As health insurers prepare to submit 2014 premium rates to state regulators next month, some stakeholders are questioning whether the Patient Protection and Affordable Care Act will be affordable after all.
The worry is that some of the mandates in the law could drive up the cost of coverage so much that many consumers may choose to pay a penalty for failing to get coverage rather than pay steep insurance premiums.
“We're focused like a laser on affordability,” American's Health Insurance Plans CEO Karen Ignagni told Modern Healthcare in an interview. AHIP has been arguing for months that premiums will rise because of a new premium tax, essential health benefits required of individual and small-group plans, and a narrower age-band ratio for rates. The new ratio means that an older individual will pay no more than three times more in premiums for the same plan. As a result, younger people will end up paying more for coverage in 2014 than today. Now, most states have a 5:1 age-band ratio.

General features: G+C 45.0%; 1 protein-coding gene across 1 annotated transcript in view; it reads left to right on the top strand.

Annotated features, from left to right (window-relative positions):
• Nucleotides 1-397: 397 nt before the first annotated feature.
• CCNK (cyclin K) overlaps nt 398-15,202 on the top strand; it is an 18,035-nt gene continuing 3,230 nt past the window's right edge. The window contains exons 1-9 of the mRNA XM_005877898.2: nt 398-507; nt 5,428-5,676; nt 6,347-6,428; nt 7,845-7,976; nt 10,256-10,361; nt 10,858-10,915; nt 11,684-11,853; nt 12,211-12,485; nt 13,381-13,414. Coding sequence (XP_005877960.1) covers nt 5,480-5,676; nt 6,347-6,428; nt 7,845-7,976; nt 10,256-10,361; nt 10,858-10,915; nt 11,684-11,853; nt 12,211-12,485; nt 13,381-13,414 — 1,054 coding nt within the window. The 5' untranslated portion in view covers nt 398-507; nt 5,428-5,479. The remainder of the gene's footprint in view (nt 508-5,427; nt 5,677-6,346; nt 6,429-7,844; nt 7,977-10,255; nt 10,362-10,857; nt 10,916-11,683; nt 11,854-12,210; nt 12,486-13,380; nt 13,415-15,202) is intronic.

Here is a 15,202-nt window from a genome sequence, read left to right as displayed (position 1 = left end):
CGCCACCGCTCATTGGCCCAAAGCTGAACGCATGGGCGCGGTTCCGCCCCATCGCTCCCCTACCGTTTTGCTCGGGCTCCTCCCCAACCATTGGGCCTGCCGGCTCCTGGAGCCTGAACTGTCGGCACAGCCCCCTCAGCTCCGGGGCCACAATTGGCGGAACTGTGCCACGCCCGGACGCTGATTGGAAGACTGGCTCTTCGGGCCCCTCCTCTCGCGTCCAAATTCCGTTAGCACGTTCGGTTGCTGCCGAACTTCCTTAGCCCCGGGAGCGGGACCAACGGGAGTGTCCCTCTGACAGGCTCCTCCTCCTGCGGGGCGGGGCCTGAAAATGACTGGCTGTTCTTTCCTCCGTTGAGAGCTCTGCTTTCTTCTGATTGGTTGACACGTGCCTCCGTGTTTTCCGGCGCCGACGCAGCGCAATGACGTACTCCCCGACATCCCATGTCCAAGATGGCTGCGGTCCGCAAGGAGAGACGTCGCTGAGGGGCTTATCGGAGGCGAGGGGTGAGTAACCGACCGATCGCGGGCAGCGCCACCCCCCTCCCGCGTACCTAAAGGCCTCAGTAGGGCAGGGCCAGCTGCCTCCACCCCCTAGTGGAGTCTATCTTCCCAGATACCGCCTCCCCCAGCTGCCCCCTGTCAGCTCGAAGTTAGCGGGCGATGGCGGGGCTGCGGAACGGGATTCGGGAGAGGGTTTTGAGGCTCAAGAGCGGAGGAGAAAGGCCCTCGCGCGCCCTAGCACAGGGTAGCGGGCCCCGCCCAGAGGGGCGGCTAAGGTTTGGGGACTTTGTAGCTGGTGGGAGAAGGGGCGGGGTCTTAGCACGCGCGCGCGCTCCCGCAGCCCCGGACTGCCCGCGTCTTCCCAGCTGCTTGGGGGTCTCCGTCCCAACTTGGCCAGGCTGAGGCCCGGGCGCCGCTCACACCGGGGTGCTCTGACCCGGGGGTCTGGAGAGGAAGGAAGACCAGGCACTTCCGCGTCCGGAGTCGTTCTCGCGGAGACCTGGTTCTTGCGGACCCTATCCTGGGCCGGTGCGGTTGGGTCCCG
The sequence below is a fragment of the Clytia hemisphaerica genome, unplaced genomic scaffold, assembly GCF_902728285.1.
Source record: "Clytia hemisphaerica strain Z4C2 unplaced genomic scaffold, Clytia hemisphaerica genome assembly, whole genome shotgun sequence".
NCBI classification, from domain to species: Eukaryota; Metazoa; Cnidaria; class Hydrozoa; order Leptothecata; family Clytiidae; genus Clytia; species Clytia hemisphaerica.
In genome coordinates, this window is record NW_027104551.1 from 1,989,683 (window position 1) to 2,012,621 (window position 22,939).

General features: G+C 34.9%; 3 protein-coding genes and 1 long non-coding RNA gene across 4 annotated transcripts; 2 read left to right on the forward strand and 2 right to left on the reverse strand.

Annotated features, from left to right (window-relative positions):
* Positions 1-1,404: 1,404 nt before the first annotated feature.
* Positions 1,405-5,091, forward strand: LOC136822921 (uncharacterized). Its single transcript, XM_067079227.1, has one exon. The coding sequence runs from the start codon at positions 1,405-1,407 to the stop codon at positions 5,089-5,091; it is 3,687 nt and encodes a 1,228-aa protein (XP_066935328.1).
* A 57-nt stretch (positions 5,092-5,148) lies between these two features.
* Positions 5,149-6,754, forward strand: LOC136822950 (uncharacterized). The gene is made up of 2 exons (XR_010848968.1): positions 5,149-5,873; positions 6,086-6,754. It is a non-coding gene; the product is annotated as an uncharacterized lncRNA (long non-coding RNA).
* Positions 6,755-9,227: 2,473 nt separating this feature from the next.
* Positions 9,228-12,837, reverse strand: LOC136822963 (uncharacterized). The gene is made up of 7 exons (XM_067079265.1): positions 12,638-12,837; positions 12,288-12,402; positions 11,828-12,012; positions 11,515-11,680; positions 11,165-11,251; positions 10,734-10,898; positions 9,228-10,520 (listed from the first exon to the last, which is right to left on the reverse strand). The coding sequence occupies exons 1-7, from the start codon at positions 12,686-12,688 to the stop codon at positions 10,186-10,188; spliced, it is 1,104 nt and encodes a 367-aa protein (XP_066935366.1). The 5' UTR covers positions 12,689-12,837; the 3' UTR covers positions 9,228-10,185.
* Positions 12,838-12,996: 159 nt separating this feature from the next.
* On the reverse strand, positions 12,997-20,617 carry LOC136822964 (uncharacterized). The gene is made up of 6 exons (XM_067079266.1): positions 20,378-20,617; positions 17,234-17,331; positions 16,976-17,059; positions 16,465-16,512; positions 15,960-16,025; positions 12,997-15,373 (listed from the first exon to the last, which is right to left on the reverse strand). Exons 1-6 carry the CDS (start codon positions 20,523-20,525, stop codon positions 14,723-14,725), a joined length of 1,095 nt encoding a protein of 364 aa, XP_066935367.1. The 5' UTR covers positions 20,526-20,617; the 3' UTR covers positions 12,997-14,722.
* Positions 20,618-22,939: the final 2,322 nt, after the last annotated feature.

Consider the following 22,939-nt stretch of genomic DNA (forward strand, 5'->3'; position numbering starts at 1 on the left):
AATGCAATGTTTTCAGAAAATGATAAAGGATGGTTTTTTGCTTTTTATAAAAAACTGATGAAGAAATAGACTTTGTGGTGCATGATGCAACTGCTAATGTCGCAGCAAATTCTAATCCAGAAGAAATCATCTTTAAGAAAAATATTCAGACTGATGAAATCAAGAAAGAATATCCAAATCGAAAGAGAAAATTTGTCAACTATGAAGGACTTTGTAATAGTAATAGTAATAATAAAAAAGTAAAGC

Some of Ignagni's concerns were highlighted in a study released Tuesday by the Society of Actuaries. The actuaries found that the cost of medical claims, one of the key factors driving insurance premiums, will rise an average of 32% nationwide by 2017 as a result of an expected change in the individual market composition. The study further predicts that as many as 43 states could see claims costs increase by percentages in the double digits.